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Why I Love Strength Training

Strength training isn’t just for gym bros. Here’s why I love strength training and why you should give it a shot, too.

Woman lifting kettleball, reasons to love strength training

For much of my life, I believed that lifting weights was just for guys who wanted to have massive muscles and make grunting noises at the gym. Then, when CrossFit became popular, I believed that lifting weights was for people who needed to relieve stress from their corporate jobs. But it turns out that strength training is one of the most beneficial things you can do for your body, and it’s not just for people who spend half the day at the gym.

Related: How to Find the Right Workout for You

My journey to loving strength training started with CrossFit. I learned all the movements for lifting and spent an hour a day, three times a week, competing against other people and pushing my body to its limits.

But instead of seeing big changes in my body and being supercharged with newfound energy, I was just tired all the time. I had difficulty sleeping, I was in pain, and seeing my name written at the bottom of the board—the worst scores at the gym—every class was demoralizing. Some people thrive on competition, but for me the thought of going to my next CrossFit class stressed me out so much that I stopped going.

But I did take away something from my time there: I really liked lifting weights. I started going to the gym on my own, using the form I had been taught in CrossFit to prevent injury. Instead of competing with other people, I focused on my own practice. That hour at the gym lifting weights was like a vacation and a reward for having survived another day at work.

Because I wasn’t under the same stress I experienced competing in a class, strength training on my own made more of an impact on my body. Plus, I could take as much time as I wanted to complete my sets.

According to Harvard Medical School, lifting weights strengthens your bones and slows bone loss. Frankly, the benefits from strength training are awesome, from increasing your metabolism to helping with chronic disease management. I’ve never liked running, and as someone who has struggled with weight my entire life, I always felt like I was somehow deficient because I couldn’t just bust out a few miles every day or look like I could be in an ad for some piece of fancy gym equipment.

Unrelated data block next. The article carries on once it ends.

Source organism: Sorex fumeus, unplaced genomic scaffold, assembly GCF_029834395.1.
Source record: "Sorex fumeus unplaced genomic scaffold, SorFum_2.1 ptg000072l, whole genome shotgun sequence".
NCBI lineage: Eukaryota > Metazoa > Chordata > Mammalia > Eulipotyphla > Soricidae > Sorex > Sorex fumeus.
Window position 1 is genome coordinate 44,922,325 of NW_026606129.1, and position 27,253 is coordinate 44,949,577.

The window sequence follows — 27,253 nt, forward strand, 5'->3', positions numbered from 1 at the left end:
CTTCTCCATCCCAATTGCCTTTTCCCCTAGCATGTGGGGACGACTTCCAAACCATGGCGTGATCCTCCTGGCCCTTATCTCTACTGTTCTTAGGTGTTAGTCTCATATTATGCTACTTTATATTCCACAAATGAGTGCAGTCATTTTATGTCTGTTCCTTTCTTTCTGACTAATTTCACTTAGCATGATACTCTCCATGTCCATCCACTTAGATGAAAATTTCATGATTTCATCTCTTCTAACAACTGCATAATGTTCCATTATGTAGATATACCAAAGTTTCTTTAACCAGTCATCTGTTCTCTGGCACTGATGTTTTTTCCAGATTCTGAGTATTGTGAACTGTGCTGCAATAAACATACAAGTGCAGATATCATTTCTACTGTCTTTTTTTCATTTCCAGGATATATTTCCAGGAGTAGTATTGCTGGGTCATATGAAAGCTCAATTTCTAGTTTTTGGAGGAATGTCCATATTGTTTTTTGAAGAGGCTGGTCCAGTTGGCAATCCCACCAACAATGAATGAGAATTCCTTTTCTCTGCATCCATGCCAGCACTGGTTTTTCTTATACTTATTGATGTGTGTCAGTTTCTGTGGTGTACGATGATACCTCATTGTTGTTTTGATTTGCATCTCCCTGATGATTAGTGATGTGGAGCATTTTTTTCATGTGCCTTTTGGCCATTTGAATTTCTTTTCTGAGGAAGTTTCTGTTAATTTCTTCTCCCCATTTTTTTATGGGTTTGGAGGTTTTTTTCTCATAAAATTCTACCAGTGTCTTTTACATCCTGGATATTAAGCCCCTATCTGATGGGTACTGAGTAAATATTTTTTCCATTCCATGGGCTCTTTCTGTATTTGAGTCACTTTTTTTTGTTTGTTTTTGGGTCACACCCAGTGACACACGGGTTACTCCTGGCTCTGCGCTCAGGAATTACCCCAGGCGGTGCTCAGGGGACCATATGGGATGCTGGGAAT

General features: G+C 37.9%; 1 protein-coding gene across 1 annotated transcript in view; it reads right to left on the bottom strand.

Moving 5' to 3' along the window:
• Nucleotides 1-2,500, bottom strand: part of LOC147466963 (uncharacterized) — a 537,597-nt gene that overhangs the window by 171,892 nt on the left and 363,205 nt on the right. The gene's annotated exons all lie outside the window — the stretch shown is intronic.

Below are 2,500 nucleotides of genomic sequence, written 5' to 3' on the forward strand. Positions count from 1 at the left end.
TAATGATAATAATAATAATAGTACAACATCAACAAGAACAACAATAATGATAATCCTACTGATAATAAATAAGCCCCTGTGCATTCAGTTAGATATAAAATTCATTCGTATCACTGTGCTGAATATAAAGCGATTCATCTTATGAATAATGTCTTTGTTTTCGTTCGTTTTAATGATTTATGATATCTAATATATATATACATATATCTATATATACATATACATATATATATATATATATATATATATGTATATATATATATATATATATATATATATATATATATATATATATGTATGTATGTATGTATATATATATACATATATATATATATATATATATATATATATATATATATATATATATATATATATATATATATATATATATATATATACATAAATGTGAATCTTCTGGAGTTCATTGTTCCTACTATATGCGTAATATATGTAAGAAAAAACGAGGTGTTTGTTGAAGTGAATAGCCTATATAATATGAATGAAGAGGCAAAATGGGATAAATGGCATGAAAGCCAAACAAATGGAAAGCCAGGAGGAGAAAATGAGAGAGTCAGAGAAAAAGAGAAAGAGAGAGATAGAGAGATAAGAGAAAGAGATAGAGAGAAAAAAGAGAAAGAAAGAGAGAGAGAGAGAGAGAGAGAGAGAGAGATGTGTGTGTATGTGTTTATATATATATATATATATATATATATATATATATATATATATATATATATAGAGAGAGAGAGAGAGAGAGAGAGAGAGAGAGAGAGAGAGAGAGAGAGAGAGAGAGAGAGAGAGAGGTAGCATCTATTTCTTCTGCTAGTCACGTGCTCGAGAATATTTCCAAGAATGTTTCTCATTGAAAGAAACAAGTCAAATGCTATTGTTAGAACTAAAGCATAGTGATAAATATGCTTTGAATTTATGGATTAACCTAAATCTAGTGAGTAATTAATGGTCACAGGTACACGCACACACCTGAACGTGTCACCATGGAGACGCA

Related: 3 Habits That Can Ruin Your Weight Loss Plan

One of the most important things I’ve learned in my life from trying all sorts of workouts is that every single body is different and some of us are better at different types of exercise. I, for instance, am not a natural runner, but I am strong and enjoy lifting weights. Completing a strength training workout increases my self-esteem and I don’t have to compare myself to anyone else while doing it on my own.

If you’d like to start strength training, one of the best ways is to take a strength training class. You’ll learn basic body mechanics and improve strength quickly. Once you get accustomed to lifting a barbell, invest in a few sessions with a personal trainer so you can learn proper form (form is extremely important to prevent injury; you could do serious damage trying to wing it on your own).

Keep going using an app or continue with classes. You’ll be stunned by how quickly your body changes, but also by how much better you feel. I’m grateful I figured out that weight training isn’t just for “jocks.” It’s for everyone, and the benefits can quite literally be life-changing.

While you’re here, check out my other healthy living articles.  

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The content presented here is for your information only. It is not a substitute for professional medical advice, and it should not be used to diagnose or treat a health problem or disease. Please consult your healthcare provider if you have any questions or concerns.

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Jennifer Diffley
Jennifer Diffley is a SLC resident. She is a senior copywriter and has her MFA in creative writing from NYU. Jennifer is committed to health, but has an unhealthy fascination with outrageous shoes.